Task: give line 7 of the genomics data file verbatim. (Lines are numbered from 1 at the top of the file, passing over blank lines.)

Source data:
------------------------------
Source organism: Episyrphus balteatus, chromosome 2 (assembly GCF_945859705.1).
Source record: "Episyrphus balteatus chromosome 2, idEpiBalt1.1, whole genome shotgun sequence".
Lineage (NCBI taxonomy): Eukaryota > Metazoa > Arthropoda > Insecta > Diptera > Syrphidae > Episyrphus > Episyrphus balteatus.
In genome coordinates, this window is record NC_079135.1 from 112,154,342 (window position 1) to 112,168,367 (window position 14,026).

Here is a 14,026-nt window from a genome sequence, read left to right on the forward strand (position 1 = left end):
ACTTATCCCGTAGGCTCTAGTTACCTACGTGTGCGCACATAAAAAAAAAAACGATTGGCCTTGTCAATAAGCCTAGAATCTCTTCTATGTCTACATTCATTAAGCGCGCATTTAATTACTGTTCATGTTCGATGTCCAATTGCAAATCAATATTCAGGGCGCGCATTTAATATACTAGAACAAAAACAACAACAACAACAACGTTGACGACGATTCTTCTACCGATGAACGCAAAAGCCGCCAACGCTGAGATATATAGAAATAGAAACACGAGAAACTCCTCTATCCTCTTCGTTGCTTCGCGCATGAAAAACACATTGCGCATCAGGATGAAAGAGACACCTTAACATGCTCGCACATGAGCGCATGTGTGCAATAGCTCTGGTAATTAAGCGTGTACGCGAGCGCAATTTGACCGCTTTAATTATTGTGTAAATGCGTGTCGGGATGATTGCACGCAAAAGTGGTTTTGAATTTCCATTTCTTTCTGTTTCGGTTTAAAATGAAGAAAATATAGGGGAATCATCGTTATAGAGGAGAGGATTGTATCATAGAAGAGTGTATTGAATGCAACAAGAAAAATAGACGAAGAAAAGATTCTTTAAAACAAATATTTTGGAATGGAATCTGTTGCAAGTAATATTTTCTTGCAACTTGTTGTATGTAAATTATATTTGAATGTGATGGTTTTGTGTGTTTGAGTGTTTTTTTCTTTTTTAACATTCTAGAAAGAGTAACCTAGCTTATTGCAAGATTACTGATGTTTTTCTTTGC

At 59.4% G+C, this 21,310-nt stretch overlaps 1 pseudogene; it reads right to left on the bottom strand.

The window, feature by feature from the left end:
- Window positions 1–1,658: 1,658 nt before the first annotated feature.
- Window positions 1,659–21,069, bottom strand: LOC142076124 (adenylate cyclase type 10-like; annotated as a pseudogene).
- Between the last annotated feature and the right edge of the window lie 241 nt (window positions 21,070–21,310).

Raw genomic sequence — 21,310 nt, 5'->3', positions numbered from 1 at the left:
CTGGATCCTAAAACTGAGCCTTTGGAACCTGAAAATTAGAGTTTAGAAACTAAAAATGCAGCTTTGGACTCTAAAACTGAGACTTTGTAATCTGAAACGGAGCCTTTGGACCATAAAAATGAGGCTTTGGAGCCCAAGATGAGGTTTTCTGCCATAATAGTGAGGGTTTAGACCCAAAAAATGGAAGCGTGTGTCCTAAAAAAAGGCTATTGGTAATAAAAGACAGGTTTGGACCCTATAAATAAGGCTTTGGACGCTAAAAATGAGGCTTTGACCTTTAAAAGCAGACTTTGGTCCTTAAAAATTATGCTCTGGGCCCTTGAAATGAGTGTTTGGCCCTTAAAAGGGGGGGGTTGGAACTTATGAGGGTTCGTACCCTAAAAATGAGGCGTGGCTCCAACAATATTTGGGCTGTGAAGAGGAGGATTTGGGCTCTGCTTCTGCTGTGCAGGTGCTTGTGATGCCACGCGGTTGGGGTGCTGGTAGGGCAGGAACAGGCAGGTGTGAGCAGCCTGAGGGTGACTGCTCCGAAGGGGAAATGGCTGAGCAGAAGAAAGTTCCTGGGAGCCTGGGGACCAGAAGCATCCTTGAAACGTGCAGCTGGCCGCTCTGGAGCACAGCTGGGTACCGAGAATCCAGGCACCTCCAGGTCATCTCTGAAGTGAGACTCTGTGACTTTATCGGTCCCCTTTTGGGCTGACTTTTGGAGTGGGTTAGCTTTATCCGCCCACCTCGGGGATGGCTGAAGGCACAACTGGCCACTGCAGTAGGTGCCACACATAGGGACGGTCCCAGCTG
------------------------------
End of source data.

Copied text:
At 59.4% G+C, this 21,310-nt stretch overlaps 1 pseudogene; it reads right to left on the bottom strand.